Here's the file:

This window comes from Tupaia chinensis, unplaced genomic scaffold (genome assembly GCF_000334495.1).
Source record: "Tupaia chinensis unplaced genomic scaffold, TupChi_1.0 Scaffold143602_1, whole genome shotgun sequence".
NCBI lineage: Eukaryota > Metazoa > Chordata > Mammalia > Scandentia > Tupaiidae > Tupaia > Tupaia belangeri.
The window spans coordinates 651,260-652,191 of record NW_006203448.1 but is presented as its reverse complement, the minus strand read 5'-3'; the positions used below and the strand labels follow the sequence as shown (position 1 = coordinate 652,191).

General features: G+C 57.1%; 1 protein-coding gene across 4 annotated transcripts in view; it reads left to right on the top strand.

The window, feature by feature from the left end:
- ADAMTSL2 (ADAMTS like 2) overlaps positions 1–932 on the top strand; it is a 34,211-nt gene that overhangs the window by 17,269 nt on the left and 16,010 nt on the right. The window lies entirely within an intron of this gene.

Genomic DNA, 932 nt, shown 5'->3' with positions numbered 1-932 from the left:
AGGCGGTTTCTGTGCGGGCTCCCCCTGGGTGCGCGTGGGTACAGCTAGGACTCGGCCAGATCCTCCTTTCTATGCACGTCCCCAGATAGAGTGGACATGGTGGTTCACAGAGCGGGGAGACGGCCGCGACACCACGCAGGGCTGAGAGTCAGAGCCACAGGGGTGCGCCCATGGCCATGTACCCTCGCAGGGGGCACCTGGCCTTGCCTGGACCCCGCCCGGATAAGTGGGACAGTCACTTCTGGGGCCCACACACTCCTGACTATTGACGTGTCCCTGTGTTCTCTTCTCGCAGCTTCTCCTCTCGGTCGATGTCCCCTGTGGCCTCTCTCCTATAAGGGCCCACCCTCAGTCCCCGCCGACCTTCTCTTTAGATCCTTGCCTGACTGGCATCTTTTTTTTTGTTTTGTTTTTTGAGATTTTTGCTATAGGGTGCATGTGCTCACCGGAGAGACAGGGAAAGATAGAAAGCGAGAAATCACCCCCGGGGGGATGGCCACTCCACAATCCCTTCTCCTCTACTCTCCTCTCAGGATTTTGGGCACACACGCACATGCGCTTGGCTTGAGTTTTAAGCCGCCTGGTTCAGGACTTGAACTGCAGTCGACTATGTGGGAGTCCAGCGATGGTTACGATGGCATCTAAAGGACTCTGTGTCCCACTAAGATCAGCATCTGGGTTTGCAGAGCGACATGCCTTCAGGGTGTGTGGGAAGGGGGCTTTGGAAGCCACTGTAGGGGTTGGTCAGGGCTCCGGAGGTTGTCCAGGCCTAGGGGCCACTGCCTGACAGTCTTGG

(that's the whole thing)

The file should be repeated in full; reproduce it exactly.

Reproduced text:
This window comes from Tupaia chinensis, unplaced genomic scaffold (genome assembly GCF_000334495.1).
Source record: "Tupaia chinensis unplaced genomic scaffold, TupChi_1.0 Scaffold143602_1, whole genome shotgun sequence".
NCBI lineage: Eukaryota > Metazoa > Chordata > Mammalia > Scandentia > Tupaiidae > Tupaia > Tupaia belangeri.
The window spans coordinates 651,260-652,191 of record NW_006203448.1 but is presented as its reverse complement, the minus strand read 5'-3'; the positions used below and the strand labels follow the sequence as shown (position 1 = coordinate 652,191).

General features: G+C 57.1%; 1 protein-coding gene across 4 annotated transcripts in view; it reads left to right on the top strand.

The window, feature by feature from the left end:
- ADAMTSL2 (ADAMTS like 2) overlaps positions 1–932 on the top strand; it is a 34,211-nt gene that overhangs the window by 17,269 nt on the left and 16,010 nt on the right. The window lies entirely within an intron of this gene.

Genomic DNA, 932 nt, shown 5'->3' with positions numbered 1-932 from the left:
AGGCGGTTTCTGTGCGGGCTCCCCCTGGGTGCGCGTGGGTACAGCTAGGACTCGGCCAGATCCTCCTTTCTATGCACGTCCCCAGATAGAGTGGACATGGTGGTTCACAGAGCGGGGAGACGGCCGCGACACCACGCAGGGCTGAGAGTCAGAGCCACAGGGGTGCGCCCATGGCCATGTACCCTCGCAGGGGGCACCTGGCCTTGCCTGGACCCCGCCCGGATAAGTGGGACAGTCACTTCTGGGGCCCACACACTCCTGACTATTGACGTGTCCCTGTGTTCTCTTCTCGCAGCTTCTCCTCTCGGTCGATGTCCCCTGTGGCCTCTCTCCTATAAGGGCCCACCCTCAGTCCCCGCCGACCTTCTCTTTAGATCCTTGCCTGACTGGCATCTTTTTTTTTGTTTTGTTTTTTGAGATTTTTGCTATAGGGTGCATGTGCTCACCGGAGAGACAGGGAAAGATAGAAAGCGAGAAATCACCCCCGGGGGGATGGCCACTCCACAATCCCTTCTCCTCTACTCTCCTCTCAGGATTTTGGGCACACACGCACATGCGCTTGGCTTGAGTTTTAAGCCGCCTGGTTCAGGACTTGAACTGCAGTCGACTATGTGGGAGTCCAGCGATGGTTACGATGGCATCTAAAGGACTCTGTGTCCCACTAAGATCAGCATCTGGGTTTGCAGAGCGACATGCCTTCAGGGTGTGTGGGAAGGGGGCTTTGGAAGCCACTGTAGGGGTTGGTCAGGGCTCCGGAGGTTGTCCAGGCCTAGGGGCCACTGCCTGACAGTCTTGG